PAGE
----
Hello Oprah - An Elder Advocate's Appeal

The last time Oprah Winfrey was mentioned on my blog was the occasion of the launch of her magazine O in 2005. With the exception of single, short paragraphs from Maya Angelou and Linda Ellerbee who had some wise words about growing old, the 320 pages of that first issue overflowed with stories and advertisements promoting youth and beauty reinforcing, as I wrote in 2005, “our ageist culture’s demand to put a bag over our heads when the first wrinkle appears.” ...more

This is a pleasant surprise, not the Oprah appeal, but seeing your post at BlogHer. :-)  I ...more

The Supreme Court Abortion Decision

A Supreme Court ruling on 18 April 2007, upheld a law banning late-term abortion with no provision for the health of the mother. In addition, the law is so broadly written that many legal experts believe it leaves the door wide open for individual states to further restrict abortion. Many already have by making life so dangerous for physicians who performed abortions that there is no clinic or hospital within hundreds of miles that will do it. You may think, because old women are past child-bearing age, that this is not an elder issue. You would be wrong because: ...more

 I love these pro-choicers who want to keep morality out of laws. You can't do that, that is ...more

Dr. Kane Answers Questions on Long-Term Care

A couple of weeks ago, I posted a story about a remarkably good book about long-term care: It Should Be This Way: The Failure of Long-Term Care. One of it's authors, Dr. Robert L. Kane, agreed to take questions from readers. I also posted the story on my blog, Time Goes By. Here are his answers: ...more

A Blast From the Past – the E.R.A.

Section 1. Equality of rights under the law shall not be denied or abridged by the United States or by any State on account of sex. Section 2. The Congress shall have the power to enforce, by appropriate legislation, the provisions of this article. Section 3. This amendment shall take effect two years after the date of ratification. Lost in the brouhaha last week in the matter of Kathy Sierra, was an announcement that federal and state lawmakers are launching a new drive to pass the Equal Rights Amendment proposed in 1972. What a blast from the past. ...more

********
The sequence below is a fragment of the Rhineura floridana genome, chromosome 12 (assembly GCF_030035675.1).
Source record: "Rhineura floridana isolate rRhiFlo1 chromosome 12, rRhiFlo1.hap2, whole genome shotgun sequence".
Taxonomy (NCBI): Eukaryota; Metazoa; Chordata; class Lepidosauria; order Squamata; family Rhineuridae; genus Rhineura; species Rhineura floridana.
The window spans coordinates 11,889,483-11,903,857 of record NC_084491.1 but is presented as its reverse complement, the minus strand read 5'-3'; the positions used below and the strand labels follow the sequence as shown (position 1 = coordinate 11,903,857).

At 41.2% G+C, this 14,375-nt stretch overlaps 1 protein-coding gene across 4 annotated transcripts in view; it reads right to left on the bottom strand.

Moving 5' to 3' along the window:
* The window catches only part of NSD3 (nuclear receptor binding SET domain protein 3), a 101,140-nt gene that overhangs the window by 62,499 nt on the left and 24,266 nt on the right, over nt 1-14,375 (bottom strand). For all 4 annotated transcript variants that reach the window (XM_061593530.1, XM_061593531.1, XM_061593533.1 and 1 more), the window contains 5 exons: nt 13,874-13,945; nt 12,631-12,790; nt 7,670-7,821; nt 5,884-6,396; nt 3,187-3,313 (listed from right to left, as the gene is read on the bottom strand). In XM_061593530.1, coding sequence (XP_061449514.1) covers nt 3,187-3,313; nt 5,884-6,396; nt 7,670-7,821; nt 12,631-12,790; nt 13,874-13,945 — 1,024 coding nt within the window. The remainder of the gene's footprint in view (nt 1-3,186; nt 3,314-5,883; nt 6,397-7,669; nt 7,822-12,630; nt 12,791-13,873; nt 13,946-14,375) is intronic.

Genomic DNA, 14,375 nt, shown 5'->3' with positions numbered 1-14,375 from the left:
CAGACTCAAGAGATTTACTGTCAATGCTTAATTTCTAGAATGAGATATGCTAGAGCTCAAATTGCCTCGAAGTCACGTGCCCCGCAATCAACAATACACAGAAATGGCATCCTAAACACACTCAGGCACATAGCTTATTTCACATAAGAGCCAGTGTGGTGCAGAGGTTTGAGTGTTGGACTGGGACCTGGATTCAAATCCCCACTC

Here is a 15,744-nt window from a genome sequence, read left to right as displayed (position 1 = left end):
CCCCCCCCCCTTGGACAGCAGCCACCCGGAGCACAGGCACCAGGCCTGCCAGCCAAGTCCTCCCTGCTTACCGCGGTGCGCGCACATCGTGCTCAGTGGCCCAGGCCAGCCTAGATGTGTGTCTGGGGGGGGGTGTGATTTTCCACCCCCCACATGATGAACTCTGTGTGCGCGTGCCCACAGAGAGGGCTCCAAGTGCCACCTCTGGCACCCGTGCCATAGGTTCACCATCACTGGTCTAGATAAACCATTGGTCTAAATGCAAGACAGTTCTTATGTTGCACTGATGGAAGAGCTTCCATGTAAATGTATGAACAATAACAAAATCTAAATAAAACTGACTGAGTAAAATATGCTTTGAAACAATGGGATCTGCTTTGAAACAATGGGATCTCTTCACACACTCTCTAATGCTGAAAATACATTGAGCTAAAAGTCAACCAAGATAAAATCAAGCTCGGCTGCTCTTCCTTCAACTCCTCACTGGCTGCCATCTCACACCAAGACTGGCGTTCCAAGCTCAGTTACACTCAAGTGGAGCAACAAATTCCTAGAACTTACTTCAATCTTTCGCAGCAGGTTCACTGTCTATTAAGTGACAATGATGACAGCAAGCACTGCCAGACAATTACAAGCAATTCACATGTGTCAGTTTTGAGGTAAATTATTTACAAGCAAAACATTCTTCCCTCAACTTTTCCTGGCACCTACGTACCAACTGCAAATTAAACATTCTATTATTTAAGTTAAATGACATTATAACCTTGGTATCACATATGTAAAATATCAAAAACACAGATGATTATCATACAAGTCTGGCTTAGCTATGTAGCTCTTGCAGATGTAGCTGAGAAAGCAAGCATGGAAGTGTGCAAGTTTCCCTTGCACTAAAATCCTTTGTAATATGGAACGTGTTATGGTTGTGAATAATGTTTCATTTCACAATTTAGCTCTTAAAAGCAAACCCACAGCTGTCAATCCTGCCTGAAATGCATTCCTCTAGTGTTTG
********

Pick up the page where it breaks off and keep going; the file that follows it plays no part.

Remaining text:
I remember when I learned that the ERA was never passed. I thought it had when I was a kid and ...more

The Matter of Kathy Sierra

My issue, my main interest, my reason to be in the blogosphere is the topic of aging. If I can’t relate a post to aging, I don’t write it – at least not for Time Goes By and BlogHer. But a second strong interest, as a member of fairly long standing, is blogging itself and I try to keep up. It was on Monday that I first learned of the Kathy Sierra issue from a listserv at BlogHer. That evening there were few opinions, just links to Kathy’s post wherein she explains her reasons for canceling a speaking engagement and dropping out of the blogosphere: “I've been getting death threat comments on this blog. But that's not what pushed me over the edge. What finally did it was some disturbing threats of violence and sex posted on two other blogs...” There have since been what must be a millions of words from bloggers with, I have no doubt, at least an equal amount in the works (including this post). Most I have read are in support of Kathy, rightly deploring the atmosphere of fear, hate and misogyny the threats create. But before the commentary buries the original issue, I’d like to explain my initial reaction to Kathy’s post. ...more
I am not too lazy to write an academic paper. I just do not have time for writing. Thus, I need ...more

You Need To Know These Things About Long-Term Care